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Share your worst kitchen nightmare......

3662 Views 15 Replies 14 Participants Last post by  greyeaglem
So what is your worst kitchen nightmare.... For me it goes back to 1989. I was working at The Royal Garden Hotel in London, we had a banquet for 500 - roasted duck. At the hotel we would always finish baquets at the last minute and with a new chef running the kitchens every one was out to impress. As we (me the chef and three sous chefs) were sending the banquet we realized we were running short on duck, in fact we were 48 portions short.... After a frantic search I found the ducks - still in the oven so roasted they were nearly falling off the bone, I had net checked that oven nor counted the ducks after taking them out. What made it worse was the chef did not kick my *** - the sous chefs got it. And then it rolled down hill..... It is funny to think back on it but at the time...... I am now a counting freak!
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Small world, Jer. I was a guest there in December 1989/January 1990. Were you in the kitchen at that time?

Before i post my horror story, I would like to ask Ming where he/she works in napa Valley.

I studied with madeiliene Kammen in 1990 at beringars school for american chefs.

and then took my masters last year at greystone.

I just love the whole feeling out there and have very rarely had a meal I didn,t enjoy.
Also welcome to cheftalk
hi ming i don't know you but while i was redaing the posts i saw someone reference you as to working in napa somehwere?i am currently among other propects send my cv all over the valley for a job at a winery/b&b/.... could you tell me somthings i might be interested in about the who is hiring?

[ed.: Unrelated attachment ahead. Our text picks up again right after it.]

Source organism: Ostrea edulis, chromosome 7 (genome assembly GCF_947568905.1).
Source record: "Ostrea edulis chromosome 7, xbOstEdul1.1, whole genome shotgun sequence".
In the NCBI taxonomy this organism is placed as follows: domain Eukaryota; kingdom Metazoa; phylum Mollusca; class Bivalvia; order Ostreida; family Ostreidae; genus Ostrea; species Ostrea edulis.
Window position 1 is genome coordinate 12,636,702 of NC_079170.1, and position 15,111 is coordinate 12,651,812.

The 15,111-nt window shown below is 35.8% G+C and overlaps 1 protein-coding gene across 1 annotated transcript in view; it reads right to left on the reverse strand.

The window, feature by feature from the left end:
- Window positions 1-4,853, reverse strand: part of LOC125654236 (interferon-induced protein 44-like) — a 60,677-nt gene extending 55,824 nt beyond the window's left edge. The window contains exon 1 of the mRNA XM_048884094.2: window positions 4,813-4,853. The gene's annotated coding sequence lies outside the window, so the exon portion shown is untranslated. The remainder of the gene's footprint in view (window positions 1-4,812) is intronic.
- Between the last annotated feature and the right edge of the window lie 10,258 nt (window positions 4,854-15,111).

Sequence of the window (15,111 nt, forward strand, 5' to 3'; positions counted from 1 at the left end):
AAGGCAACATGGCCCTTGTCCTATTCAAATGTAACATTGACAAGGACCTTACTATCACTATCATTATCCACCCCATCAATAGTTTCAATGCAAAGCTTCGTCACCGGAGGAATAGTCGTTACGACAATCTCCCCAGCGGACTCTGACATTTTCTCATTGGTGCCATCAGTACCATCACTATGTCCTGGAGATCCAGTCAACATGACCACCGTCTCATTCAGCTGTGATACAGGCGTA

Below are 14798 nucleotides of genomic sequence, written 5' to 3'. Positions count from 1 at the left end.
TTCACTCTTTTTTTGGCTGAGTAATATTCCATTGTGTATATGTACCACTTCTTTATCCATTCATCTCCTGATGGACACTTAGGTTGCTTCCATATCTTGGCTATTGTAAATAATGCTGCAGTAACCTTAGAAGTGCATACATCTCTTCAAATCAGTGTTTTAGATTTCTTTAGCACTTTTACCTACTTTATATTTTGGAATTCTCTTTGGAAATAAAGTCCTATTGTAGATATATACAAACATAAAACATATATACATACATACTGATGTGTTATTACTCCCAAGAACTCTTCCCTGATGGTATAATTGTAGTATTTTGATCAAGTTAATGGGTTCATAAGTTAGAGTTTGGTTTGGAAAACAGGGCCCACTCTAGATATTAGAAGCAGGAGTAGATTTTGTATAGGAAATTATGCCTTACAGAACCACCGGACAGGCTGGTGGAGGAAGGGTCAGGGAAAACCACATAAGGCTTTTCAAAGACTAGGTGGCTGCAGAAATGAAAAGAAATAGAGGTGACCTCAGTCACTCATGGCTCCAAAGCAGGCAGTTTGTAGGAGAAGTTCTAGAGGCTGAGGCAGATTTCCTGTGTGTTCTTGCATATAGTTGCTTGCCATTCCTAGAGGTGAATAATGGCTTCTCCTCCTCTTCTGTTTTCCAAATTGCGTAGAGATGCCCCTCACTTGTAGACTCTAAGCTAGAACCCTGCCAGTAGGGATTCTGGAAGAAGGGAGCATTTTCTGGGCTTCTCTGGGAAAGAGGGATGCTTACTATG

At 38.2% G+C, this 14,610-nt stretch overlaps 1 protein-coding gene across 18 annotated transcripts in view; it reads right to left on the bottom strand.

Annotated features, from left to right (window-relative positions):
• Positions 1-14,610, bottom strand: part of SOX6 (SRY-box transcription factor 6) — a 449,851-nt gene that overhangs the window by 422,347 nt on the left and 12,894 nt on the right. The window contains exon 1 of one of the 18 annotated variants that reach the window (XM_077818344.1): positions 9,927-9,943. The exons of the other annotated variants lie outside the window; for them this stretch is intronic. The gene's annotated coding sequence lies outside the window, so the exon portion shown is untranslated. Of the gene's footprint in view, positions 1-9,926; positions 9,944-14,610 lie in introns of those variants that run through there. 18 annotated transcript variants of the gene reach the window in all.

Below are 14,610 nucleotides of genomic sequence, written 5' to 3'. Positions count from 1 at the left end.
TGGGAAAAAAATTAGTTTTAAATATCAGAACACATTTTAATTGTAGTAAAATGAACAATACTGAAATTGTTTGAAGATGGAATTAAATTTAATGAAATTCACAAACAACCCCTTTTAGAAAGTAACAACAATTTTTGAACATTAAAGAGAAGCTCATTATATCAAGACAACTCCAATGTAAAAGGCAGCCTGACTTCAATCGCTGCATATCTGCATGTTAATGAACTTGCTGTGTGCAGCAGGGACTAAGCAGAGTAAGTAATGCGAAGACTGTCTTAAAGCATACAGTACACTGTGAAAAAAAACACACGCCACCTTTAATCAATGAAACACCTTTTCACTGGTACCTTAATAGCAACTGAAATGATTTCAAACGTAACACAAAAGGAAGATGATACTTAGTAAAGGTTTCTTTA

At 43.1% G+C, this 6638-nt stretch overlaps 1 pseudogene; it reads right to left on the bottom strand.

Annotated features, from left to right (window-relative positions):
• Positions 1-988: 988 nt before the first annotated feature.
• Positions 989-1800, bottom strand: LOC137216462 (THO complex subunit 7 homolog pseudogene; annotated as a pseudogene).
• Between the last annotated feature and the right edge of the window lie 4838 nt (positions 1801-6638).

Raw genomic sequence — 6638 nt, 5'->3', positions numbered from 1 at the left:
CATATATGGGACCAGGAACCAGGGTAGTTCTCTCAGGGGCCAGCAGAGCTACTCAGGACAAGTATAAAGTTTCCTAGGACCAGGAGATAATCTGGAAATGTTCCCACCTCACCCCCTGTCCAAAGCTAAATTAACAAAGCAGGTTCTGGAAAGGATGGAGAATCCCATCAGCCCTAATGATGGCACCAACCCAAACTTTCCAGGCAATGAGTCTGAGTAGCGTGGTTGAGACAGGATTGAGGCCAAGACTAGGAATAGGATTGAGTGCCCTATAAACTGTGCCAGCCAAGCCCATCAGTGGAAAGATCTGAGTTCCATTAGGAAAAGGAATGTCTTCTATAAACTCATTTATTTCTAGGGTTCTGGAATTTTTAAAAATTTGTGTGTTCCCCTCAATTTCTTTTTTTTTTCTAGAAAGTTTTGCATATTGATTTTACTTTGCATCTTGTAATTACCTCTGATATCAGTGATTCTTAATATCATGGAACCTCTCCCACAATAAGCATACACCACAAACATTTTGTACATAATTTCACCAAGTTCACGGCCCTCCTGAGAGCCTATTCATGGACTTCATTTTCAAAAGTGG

would be most grateful.
thanks Ruth
About 15 years ago as a youg executive chef of a country club
I had a banquet planned for a Sunday dinner and award presentation following the clubs biggest golf tournement of the year and the club had requested prime rib medium rare for the dinner . I fired the primes in the cook and hold alto sham around noonish and proceede to give my sous chef directions for the rest of the meal as I would be spending the day out on the golf course cooking from the gazebo . When I returned to the kitchen to prepare fo what I thought would be a cakewalk banquet I found that somebody had cranked the hold temperature on my alto sham up to 180 degrees ( not the 120 I had it on before leaving the kitchen ) and my prime rib was sitting at an almost well done state . I really was flustered and did not know what to do so I called a chef friend of mine who asked me if I had any canned beets in the store room . When I told him yes he advised me to open several cans and drain the juice off and to spoon about a teaspoon of it over each piece of prime before it left the kitchen . The dining room was dimly lit with candles on the tables